Approximate high-level synthesis of quality and energy optimized hardware processors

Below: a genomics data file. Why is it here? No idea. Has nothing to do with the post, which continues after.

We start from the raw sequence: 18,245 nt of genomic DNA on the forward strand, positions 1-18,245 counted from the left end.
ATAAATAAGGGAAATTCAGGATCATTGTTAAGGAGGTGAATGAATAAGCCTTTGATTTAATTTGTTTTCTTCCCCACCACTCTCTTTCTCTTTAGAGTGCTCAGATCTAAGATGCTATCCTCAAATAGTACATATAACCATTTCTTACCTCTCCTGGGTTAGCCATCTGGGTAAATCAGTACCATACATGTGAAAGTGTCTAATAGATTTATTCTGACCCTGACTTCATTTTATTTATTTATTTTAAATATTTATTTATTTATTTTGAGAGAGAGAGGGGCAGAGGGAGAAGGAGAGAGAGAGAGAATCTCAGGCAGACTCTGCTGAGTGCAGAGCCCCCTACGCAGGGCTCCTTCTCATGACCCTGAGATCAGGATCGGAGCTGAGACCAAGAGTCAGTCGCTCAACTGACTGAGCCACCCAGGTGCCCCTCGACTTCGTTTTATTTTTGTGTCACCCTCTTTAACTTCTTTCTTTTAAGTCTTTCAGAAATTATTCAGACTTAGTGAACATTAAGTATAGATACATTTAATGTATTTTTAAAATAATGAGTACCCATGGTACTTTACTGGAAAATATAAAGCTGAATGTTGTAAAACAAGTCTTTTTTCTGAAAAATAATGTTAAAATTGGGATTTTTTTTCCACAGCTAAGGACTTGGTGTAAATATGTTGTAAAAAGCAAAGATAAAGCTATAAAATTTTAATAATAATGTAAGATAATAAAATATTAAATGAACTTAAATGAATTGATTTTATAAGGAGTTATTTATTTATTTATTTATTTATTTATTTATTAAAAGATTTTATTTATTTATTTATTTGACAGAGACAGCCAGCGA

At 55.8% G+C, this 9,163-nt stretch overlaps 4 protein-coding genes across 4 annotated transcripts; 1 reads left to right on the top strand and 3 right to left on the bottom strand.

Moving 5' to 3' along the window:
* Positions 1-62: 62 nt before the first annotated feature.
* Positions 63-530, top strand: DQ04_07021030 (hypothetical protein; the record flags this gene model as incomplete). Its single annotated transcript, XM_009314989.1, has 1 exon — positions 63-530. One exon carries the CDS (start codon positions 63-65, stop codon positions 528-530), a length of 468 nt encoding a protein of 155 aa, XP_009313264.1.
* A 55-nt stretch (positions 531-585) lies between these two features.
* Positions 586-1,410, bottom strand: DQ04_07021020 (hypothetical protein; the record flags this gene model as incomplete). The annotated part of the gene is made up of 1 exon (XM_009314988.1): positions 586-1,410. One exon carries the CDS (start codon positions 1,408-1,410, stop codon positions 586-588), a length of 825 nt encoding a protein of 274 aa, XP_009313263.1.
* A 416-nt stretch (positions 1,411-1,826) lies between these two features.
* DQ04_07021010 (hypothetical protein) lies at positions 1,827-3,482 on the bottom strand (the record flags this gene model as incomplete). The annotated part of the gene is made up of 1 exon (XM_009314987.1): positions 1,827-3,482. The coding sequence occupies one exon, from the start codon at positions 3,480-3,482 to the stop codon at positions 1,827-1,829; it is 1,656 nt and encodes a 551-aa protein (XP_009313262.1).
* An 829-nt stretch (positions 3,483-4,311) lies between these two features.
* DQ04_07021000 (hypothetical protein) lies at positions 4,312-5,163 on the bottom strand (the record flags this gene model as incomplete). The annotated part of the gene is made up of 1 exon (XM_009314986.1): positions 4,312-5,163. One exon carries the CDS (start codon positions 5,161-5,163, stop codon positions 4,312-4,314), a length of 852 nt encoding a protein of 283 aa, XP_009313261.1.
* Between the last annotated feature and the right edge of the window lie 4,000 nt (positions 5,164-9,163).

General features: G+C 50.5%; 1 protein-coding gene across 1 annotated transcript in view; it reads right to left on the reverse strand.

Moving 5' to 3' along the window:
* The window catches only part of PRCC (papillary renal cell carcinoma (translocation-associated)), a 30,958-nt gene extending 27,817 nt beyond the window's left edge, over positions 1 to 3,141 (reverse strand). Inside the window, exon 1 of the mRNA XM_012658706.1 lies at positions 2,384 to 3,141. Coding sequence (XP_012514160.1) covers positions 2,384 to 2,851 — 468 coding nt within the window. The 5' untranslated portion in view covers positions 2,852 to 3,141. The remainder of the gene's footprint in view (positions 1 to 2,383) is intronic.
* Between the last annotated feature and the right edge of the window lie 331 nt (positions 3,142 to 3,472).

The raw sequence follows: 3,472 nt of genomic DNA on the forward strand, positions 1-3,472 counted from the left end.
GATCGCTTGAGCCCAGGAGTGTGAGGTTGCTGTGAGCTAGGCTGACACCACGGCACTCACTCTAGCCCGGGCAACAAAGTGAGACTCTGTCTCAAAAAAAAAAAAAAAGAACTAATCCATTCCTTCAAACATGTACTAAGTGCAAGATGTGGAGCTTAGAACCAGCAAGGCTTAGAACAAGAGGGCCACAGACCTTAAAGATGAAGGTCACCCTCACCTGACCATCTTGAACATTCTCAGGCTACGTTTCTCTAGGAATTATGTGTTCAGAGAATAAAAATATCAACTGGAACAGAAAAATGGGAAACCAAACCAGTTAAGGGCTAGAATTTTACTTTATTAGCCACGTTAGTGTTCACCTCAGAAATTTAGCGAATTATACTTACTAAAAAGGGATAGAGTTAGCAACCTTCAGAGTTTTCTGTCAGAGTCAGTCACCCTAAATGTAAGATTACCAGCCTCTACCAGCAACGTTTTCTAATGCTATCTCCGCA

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Approximate computing is a technique that exploits trade-offs between energy/performance and quality of computed results. Such techniques have been explored at various design levels for inherently error-tolerant applications, such as image/video processing and machine learning. At the hardware level, various components, such as arithmetic and logic units (ALUs) or memories have been proposed to build general processor or custom hardware designs. Existing work on designing custom approximate hardware processors has been mostly ad-hoc or using expensive iterative simulation and re-synthesis for design space exploration. In this dissertation, the focus is on a novel approximate high-level synthesis (AHLS) approach that utilizes approximate operators in synthesizing an energy-optimal register-transfer level (RTL) design from its high-level C description under overall quality constraints at the design's outputs. In effective AHLS, fast and accurate quality and energy models are required together with an optimization technique to efficiently find an optimal design. Quality effects of hardware approximations strongly depend on input data. Existing work either uses over-simplified models or relies on time-consuming simulations. By contrast, in this work, a statistical formulation is employed to capture input dependency and analytically estimate quality using one-time profiling only. Such a quality analysis is first presented for fine-grain bit length optimization of individual operations in a given design. The analysis approach is then further extended to support general hardware approximations using arbitrary adder and multiplier designs proposed in literature. Energy savings due to approximations stem from reductions in both switching activity and delay. The latter can be exploited for voltage scaling, but existing approaches do not fully exploit such opportunities. To include voltage scaling in energy savings, a novel approach is presented that estimates the performance impact of approximations while taking into account the tight interactions with existing scheduling and binding tasks in an overall high-level synthesis framework. Quality, performance, and energy estimation methods presented in this dissertation are further combined with a novel AHLS-specific optimization technique and heuristic solver that finds a near-optimal solutions efficiently in a breadth-first manner. Results show that quality estimation is 28 times faster than simulation-based approaches, and up to 24.5 % higher energy savings is achieved comparing to approaches that only consider switching activity. The heuristic solver is able to find Pareto-optimal solutions within 0.1 % compared to an exhaustive search, all while being up to 168 times faster. The models and AHLS flow are further extended to incorporate a novel loop approximation technique, which mainly targets performance improvements. Loops are often the most performance-critical application code structures, and in a loop, different iterations can have different impact on output quality due to the inherent data-dependency of approximations. Exploiting iteration-wise data variations, an approach is presented that clusters loop iterations according to data statistics and then applies different approximations in each cluster to maximize performance gains. Performance improvements by such selective loop approximation are shown to be up to 76 %, with up to 21.7 % stemming from clustering.